Originality/value

The discussion offers a personal viewpoint and poses questions.

Details

Journal of Research in Marketing and Entrepreneurship, vol. 15 no. 1
Type: Research Article
ISSN: 1471-5201

Keywords

Article
Publication date: 9 April 2018

Bryan Vila, Stephen James and Lois James

The purpose of this paper is to develop and describe the implementation of a novel method for creating interval-level metrics for objectively assessing police officer behaviors…

1664

Abstract

Purpose

The purpose of this paper is to develop and describe the implementation of a novel method for creating interval-level metrics for objectively assessing police officer behaviors during an encounter with the public. These behaviors constitute officer performance and affect the probability of desirable encounter outcomes. The metrics measure concrete, micro-level performance in the common types of complex, dynamic, and low-information police-public encounters that often require immediate action using “naturalistic” decision making. Difficulty metrics also were developed to control for situational variability. The utility of measuring what officers do vs probabilistic outcomes is explored with regard to informing policymaking, field practice, and training.

Design/methodology/approach

Metric sets were developed separately for three types of police-public encounters: deadly force judgment and decision making, cross-cultural tactical social interaction, and crisis intervention. In each, “reverse concept mapping” was used with a different diverse focus group of “true experts” to authoritatively deconstruct implicit concepts and derive important variables. Variables then were scaled with Thurstone’s method using 198 diverse expert trainers to create interval-level metrics for performance and situational difficulty. Metric utility was explored during two experimental laboratory studies and in response to a problematic police encounter.

Findings

Objective, interval-level metric sets were developed for measuring micro-level police performance and encounter difficulty. Validation and further refinement are required.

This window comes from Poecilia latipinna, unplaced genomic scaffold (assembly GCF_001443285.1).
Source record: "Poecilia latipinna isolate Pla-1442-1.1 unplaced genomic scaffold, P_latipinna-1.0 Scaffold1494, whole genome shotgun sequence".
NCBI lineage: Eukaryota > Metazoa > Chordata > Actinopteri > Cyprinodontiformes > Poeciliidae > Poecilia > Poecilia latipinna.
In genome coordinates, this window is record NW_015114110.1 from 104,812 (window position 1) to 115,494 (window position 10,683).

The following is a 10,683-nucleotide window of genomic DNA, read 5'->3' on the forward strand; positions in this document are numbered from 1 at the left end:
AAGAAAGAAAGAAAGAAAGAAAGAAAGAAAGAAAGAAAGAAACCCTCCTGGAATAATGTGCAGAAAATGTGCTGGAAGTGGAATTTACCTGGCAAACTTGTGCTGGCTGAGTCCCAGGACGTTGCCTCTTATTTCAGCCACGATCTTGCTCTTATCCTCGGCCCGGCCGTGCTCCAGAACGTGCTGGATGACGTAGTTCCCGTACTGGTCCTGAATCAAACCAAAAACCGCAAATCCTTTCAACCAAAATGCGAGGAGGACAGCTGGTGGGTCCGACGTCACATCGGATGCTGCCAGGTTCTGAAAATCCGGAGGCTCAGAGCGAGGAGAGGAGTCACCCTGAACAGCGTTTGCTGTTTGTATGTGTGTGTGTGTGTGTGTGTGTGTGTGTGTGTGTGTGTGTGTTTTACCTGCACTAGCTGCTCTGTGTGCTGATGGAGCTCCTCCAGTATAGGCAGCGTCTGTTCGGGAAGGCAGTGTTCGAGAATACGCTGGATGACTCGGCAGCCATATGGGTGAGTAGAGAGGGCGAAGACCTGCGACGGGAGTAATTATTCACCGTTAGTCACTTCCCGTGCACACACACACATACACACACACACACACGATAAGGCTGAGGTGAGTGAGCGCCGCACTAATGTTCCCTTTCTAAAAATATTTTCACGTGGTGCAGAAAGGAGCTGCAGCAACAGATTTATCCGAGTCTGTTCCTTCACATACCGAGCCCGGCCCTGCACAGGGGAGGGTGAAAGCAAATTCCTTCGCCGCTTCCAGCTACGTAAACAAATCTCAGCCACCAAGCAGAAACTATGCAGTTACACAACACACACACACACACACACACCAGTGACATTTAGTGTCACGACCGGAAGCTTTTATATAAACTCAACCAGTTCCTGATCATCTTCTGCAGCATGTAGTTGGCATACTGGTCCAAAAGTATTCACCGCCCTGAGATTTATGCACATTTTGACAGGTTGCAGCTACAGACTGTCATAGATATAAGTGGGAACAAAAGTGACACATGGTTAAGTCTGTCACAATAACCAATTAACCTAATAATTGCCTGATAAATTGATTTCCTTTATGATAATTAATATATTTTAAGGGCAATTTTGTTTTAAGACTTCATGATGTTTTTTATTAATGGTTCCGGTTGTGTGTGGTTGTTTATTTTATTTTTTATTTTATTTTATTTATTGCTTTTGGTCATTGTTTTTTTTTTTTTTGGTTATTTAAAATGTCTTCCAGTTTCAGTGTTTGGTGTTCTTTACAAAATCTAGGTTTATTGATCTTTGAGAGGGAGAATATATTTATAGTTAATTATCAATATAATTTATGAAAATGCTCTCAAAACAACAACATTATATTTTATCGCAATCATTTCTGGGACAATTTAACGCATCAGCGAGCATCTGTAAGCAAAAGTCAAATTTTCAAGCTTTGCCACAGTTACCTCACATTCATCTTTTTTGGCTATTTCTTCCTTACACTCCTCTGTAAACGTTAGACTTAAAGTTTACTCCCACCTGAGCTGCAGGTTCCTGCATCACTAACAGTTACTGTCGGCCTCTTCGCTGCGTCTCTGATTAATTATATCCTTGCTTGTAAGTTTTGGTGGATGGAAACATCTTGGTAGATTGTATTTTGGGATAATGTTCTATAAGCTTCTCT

Research limitations/implications

This novel method provides a practical way to rapidly develop metrics that measure micro-level performance during police-public encounters much more precisely than was previously possible.

Originality/value

The metrics developed provide a foundation for measuring officers’ performance as they exercise discretion, engage people, and affect perceptions of police legitimacy.

Content available
Book part
Publication date: 17 October 2017

Abstract

Details

Reflections on Sociology of Sport
Type: Book
ISBN: 978-1-78714-643-3

Abstract

Details

Reflections on Sociology of Sport
Type: Book
ISBN: 978-1-78714-643-3

Book part
Publication date: 7 November 2011

Anna C. Snyder

In 2010, the Canadian government introduced the National Action Plan for the Implementation of UN Security Council Resolutions on Women, Peace and Security. Approximately 24…

Abstract

In 2010, the Canadian government introduced the National Action Plan for the Implementation of UN Security Council Resolutions on Women, Peace and Security. Approximately 24 countries have developed national action plans to evaluate and monitor the implementation of UNSCR 1325 that calls for the inclusion of all women in peacemaking, peacekeeping, and peacebuilding and the protection of women. Refugee women were not included in the Action Plan as partners in peacemaking, mentioned only in sections referring to protection and post-conflict reconstruction. As such, refugee women are not considered key players in plans to bring about peace despite evidence that refugee women's organizations can participate in and even lead peacebuilding efforts.

This chapter analyzes the activities of three refugee women's organizations from Tibet, the Sudan, and Burma/Myanmar concluding that it is strategically important to support women's transnational networks and facilitate contact between diaspora, refugee, and local women's organizations interested in conflict transformation. A gendered analysis of refugee peacebuilding capacity reveals gaps in peacebuilding capacity approaches that become evident when female diasporas are the focus of the research. The women's refugee organizations show the capacity for transnational bridge building, that is, the capacity to build and sustain networks across geographical, social and political boundaries with the aim of bringing about nonviolent social change.

Details

Critical Aspects of Gender in Conflict Resolution, Peacebuilding, and Social Movements
Type: Book
ISBN: 978-0-85724-913-5

Article
Publication date: 1 December 2003

Helen Edwards, Mary Courtney and Maria O'Reilly

This article describes a research study conducted in Brisbane, Australia, that sought to establish older people's views on what contributes to their quality of life in residential…

Abstract

This article describes a research study conducted in Brisbane, Australia, that sought to establish older people's views on what contributes to their quality of life in residential settings. Focus group interviews were used to explore the key aspects of residential life that equated with a high‐quality experience. A number of key themes were identified, particularly relating to issues about autonomy, control and staff‐resident interactions. The article concludes with recommendations for those working in, or providing, residential care.

Details

Quality in Ageing and Older Adults, vol. 4 no. 4
Type: Research Article
ISSN: 1471-7794

Keywords

1 – 10 of 217